“How do you figure that? It is not equivalent. Native Americans had no conception of private property. They were nomads following the buffalo.
    Certainly some had localized communities but I believe most were nomadic tribes.”


    You need to expand your reading on the histories of the indigenous peoples of the Americas. They were far from nomads following the buffalo.

    As to personal property, a cultural non-sequitor does not mean they didn’t have a concept of equity or justice, albeit “savage” to our heeled European ancestors “senses”. Most of them had the concept of personal property as well, just not as it attaches to land.

  9. Byron, what you mean is that Native Americans did not have English common law concepts of property ownership. They nevertheless believed that they could utilize all of their ancestral lands for the purposes of maintaining their traditional lives and culture. They also believed that certain lands were sacred and were reserved only for spiritual or ritual uses. When they were forced onto reservations, their lands were taken way from them to the same extent as you would consider your land to be taken should the government condemn half your front yard to widen the street. Their culture stressed communal rather than individual values. They perceived their lands to belong to their people in perpetuity. You believe your land is owned by you pursuant to a deed in perpetuity. That’s why I made the joke about a piece of your backyard. It made no more sense to tell Native Americans that there was plenty of land to go around than it does for me to ask for an unused, weedy patch of your lawn.

  10. Mike A:

    How do you figure that? It is not equivalent. Native Americans had no conception of private property. They were nomads following the buffalo.
    Certainly some had localized communities but I believe most were nomadic tribes.

    Please explain why it would be equivalent?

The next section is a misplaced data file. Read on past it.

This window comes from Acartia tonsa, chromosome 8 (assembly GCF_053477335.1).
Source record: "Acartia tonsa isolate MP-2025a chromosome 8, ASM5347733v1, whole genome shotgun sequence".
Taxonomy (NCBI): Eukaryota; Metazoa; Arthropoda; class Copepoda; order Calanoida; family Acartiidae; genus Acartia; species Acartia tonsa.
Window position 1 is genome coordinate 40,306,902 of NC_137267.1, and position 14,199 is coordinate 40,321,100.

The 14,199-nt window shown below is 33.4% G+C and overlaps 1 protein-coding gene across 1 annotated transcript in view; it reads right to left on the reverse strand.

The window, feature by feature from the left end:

11. Byron, I forgot to add that if King George and his palace guard had been ensconced in New York or Philadelphia, there may well have been some real atrocities.

  12. Nice try, Byron. Do you mind if I take a little corner of your backyard? You’ll hardly notice it.

  13. Joe, I believe that the difficulty with your argument is not in your understanding of the intent of the Constitution, but in the sort of mixing together of the separate branches of government. We are not a direct democracy. “We, the people” act through elected representatives. Most of the ills attributed to government action are a consequence of legislative determinations by those representatives. Different results require different representatives, but we continue to elect the same people because everyone despises every representative but his own. The “legal translation” is not that mysterious really, but it is critical to having a society in which there is a shared understanding and general acceptance of the rule of law in the conduct of our affairs.

  14. Mike A:

    We didn’t use the “National Razor” so yes I do think it was a lot less brutish than France’s revolution and ours was based in individual rights and not “liberty, equality, fraternity”.

    Kicking the Indians off their land is water under the bridge at this point. And there are many who believe it was justifiable because Native Americans did not own property or recognize property rights or individual rights for that matter. Personally I don’t think it was our finest hour. But there was certainly enough land to go around.

  15. Jericho
    1, March 30, 2010 at 2:19 am
    Joe ..
    1. Who’s “us” in “How is this unconstitutional when the Constitution was written to protect us from the fed not the other way around?”
    2. who’s going to protect this “us” from the governor?

    I apologize for being vague when discussing the Constitution of the United States, you are correct I merely assumed (yes I know) that the “us” would be taken for granted as the following:

    Constitution: The fundament and organic law of a nation or state, establishing the conception, character, and organization of its government, as well as prescribing the extent of its soverign power and the manner of its exercise.

    We the People of the United States,
    (please note: “PEOPLE” NOT GOVERNMENT (i.e. “US”))

    in Order to form a more perfect Union,
    (an attempt to unite)